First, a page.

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Minecraft ! Comment l'utiliser en classe ?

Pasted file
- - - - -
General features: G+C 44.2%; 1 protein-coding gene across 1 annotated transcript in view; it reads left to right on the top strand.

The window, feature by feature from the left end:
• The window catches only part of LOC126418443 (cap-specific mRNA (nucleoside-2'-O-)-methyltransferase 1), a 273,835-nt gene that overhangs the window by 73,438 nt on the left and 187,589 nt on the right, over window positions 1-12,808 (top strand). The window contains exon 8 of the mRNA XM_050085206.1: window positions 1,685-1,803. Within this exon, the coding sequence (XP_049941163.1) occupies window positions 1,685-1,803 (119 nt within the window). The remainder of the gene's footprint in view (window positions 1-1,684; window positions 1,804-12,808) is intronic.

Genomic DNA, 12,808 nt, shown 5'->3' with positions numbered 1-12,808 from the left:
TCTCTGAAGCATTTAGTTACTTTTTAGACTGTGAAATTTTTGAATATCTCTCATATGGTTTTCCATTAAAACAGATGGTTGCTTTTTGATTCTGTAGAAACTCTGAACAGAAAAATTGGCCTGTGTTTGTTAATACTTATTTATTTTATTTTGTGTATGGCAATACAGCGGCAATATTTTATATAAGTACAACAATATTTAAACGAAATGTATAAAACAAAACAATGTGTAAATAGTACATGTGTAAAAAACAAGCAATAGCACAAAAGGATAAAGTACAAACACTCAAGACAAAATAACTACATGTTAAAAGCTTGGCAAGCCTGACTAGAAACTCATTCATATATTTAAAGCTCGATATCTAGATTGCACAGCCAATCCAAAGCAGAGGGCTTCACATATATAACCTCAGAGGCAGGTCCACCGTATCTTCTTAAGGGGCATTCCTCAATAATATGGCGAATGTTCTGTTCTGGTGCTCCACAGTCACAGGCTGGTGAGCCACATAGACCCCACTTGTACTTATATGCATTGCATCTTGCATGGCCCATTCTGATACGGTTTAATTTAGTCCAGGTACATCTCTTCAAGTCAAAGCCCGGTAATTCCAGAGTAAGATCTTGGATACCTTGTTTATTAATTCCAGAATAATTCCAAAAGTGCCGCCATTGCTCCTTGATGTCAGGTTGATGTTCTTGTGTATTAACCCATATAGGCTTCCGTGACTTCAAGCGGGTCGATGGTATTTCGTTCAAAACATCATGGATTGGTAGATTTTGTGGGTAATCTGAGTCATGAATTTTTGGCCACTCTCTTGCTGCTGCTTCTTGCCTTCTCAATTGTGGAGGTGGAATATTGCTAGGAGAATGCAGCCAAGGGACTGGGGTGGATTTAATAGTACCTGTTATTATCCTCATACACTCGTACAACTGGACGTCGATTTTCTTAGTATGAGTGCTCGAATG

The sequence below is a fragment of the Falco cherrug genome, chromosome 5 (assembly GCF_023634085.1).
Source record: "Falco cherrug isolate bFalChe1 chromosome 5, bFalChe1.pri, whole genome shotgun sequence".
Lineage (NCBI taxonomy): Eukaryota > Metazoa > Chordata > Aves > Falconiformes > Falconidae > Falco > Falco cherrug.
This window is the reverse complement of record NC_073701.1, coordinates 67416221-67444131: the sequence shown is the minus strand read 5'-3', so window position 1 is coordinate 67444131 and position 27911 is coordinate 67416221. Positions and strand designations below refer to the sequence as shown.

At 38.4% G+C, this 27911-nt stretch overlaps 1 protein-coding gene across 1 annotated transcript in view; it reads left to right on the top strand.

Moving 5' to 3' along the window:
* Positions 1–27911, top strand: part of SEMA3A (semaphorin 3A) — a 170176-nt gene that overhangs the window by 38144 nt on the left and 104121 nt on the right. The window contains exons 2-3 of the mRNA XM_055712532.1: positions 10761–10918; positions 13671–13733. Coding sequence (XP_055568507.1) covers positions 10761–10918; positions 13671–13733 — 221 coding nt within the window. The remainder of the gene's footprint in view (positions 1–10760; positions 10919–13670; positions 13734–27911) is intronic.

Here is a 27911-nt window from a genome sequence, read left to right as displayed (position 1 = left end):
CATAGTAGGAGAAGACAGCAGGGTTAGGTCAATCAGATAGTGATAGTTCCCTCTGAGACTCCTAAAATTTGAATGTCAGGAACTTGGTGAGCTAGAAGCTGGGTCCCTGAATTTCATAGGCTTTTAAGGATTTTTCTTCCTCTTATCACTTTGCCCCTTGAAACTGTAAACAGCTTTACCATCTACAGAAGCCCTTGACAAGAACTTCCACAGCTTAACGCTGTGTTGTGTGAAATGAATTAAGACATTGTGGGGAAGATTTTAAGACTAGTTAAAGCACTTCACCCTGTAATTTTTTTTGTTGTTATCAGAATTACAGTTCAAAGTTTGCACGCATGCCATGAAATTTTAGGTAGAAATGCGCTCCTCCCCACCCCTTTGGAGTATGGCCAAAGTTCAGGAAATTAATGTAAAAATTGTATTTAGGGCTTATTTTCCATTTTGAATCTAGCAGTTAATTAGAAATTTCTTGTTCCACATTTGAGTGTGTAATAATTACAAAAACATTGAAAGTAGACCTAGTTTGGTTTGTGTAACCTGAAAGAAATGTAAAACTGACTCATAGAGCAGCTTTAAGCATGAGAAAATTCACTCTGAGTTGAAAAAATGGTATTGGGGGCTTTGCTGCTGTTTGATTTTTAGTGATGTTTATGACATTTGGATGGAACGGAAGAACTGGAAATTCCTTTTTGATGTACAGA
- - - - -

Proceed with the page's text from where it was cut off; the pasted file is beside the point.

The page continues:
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The Minecraft Teacher MinecraftEdu & Minecraft: Education Edition minecraftedu: As you might have already heard, Microsoft will be acquiring MinecraftEdu. You can read their announcement here. We’ll be posting FAQ on our website later today but here are some quick facts for MinecraftEdu users: You can keep using MinecraftEdu as long as you like.MinecraftEdu sales will continue normally for now.MinecraftEdu owners will be offered one year of the new Education Edition for free.MinecraftEdu Hosted Servers will keep working, and can still sign up for one.TeacherGaming won’t be going anywhere and we have new exciting plans for the future!We wanted to take the opportunity and share our thoughts on the matter. iPad Apps Classified by SAMR model The SAMR model helps teachers and educators understand and better integrate technology into their teaching and learning. This model was created by Dr Robin Puentudura with the explicit aim of helping teachers in designing, developing and integrating digital media to increase students overall academic achievements. The four levels of this model are : Substitution, augmentation, modification and redefinition. Have a look at the image below to learn more about these four levels. The image is taken from Summer Tech Institute. If you want to go deeper into SAMR , I would recommend this PDF from Dr Ruben himself.